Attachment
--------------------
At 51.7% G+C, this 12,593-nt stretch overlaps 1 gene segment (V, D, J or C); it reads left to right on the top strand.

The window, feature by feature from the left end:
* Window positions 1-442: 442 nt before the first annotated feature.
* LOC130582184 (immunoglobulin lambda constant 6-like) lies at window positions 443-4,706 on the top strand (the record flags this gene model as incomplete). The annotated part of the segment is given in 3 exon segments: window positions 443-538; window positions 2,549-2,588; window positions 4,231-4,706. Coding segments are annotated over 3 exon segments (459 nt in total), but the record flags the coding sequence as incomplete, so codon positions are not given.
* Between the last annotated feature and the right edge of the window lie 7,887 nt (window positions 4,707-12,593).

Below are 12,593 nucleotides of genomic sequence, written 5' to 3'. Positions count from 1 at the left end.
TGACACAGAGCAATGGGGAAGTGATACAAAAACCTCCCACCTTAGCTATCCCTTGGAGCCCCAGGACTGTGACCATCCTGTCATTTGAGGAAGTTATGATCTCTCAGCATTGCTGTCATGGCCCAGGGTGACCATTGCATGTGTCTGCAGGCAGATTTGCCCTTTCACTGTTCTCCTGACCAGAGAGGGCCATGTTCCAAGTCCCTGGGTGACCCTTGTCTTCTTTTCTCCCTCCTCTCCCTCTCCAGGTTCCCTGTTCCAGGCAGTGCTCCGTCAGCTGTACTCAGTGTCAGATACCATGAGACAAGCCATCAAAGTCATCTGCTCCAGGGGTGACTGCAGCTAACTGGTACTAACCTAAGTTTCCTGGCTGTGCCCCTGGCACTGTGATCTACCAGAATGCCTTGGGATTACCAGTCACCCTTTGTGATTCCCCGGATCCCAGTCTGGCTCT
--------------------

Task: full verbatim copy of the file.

At 51.7% G+C, this 12,593-nt stretch overlaps 1 gene segment (V, D, J or C); it reads left to right on the top strand.

The window, feature by feature from the left end:
* Window positions 1-442: 442 nt before the first annotated feature.
* LOC130582184 (immunoglobulin lambda constant 6-like) lies at window positions 443-4,706 on the top strand (the record flags this gene model as incomplete). The annotated part of the segment is given in 3 exon segments: window positions 443-538; window positions 2,549-2,588; window positions 4,231-4,706. Coding segments are annotated over 3 exon segments (459 nt in total), but the record flags the coding sequence as incomplete, so codon positions are not given.
* Between the last annotated feature and the right edge of the window lie 7,887 nt (window positions 4,707-12,593).

Below are 12,593 nucleotides of genomic sequence, written 5' to 3'. Positions count from 1 at the left end.
TGACACAGAGCAATGGGGAAGTGATACAAAAACCTCCCACCTTAGCTATCCCTTGGAGCCCCAGGACTGTGACCATCCTGTCATTTGAGGAAGTTATGATCTCTCAGCATTGCTGTCATGGCCCAGGGTGACCATTGCATGTGTCTGCAGGCAGATTTGCCCTTTCACTGTTCTCCTGACCAGAGAGGGCCATGTTCCAAGTCCCTGGGTGACCCTTGTCTTCTTTTCTCCCTCCTCTCCCTCTCCAGGTTCCCTGTTCCAGGCAGTGCTCCGTCAGCTGTACTCAGTGTCAGATACCATGAGACAAGCCATCAAAGTCATCTGCTCCAGGGGTGACTGCAGCTAACTGGTACTAACCTAAGTTTCCTGGCTGTGCCCCTGGCACTGTGATCTACCAGAATGCCTTGGGATTACCAGTCACCCTTTGTGATTCCCCGGATCCCAGTCTGGCTCT